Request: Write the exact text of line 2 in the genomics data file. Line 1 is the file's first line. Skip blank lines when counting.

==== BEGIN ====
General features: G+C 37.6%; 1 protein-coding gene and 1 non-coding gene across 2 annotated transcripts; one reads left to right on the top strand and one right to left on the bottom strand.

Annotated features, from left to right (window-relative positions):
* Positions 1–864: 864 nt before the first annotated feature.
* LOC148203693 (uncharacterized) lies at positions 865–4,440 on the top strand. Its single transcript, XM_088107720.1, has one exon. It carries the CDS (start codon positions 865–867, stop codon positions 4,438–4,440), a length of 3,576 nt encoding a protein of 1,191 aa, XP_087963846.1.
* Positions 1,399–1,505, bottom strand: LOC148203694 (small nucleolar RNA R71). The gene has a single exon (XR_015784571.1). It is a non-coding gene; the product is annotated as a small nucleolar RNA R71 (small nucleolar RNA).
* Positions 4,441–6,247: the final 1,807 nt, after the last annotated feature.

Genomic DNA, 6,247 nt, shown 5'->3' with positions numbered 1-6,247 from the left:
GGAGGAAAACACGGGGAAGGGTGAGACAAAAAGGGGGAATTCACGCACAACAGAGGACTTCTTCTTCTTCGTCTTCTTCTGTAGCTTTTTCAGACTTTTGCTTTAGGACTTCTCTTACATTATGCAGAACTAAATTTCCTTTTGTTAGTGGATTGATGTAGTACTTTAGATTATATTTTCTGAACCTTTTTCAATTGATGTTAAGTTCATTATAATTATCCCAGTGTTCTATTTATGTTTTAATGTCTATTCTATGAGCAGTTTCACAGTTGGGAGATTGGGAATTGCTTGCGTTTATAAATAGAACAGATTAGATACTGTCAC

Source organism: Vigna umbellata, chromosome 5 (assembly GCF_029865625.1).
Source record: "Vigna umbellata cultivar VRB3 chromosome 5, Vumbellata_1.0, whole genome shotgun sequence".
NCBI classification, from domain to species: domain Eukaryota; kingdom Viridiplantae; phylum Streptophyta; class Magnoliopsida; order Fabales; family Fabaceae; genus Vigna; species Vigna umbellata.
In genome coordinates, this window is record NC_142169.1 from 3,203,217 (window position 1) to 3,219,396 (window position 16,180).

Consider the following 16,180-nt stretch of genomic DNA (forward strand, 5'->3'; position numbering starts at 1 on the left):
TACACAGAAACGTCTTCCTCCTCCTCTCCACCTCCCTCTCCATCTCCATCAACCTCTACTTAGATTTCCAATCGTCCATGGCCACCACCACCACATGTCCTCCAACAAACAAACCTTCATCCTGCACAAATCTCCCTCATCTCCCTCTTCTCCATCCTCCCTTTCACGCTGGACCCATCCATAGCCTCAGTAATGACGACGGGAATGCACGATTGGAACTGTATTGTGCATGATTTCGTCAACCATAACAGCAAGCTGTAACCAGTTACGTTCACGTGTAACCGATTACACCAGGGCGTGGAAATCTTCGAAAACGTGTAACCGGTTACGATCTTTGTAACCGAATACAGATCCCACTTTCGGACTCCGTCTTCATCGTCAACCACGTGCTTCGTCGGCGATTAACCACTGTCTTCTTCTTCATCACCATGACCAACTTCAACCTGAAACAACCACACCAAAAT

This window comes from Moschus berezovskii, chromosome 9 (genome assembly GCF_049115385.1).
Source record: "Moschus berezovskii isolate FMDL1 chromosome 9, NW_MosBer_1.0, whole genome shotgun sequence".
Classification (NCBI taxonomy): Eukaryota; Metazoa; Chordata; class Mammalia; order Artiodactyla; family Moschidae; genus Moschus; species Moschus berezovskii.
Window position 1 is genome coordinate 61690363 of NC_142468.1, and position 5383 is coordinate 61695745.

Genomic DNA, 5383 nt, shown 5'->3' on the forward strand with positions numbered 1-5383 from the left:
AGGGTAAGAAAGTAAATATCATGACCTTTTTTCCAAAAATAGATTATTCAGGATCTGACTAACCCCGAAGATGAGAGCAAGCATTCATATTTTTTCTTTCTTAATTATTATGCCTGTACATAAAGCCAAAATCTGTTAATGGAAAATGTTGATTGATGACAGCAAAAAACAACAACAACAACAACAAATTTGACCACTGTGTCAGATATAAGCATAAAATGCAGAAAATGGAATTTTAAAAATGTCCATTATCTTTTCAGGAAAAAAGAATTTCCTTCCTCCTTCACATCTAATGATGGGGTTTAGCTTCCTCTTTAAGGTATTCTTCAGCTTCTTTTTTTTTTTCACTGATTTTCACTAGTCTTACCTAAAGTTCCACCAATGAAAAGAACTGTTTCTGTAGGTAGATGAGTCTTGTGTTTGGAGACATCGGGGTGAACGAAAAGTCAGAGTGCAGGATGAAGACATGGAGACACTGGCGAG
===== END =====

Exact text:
Annotated features, from left to right (window-relative positions):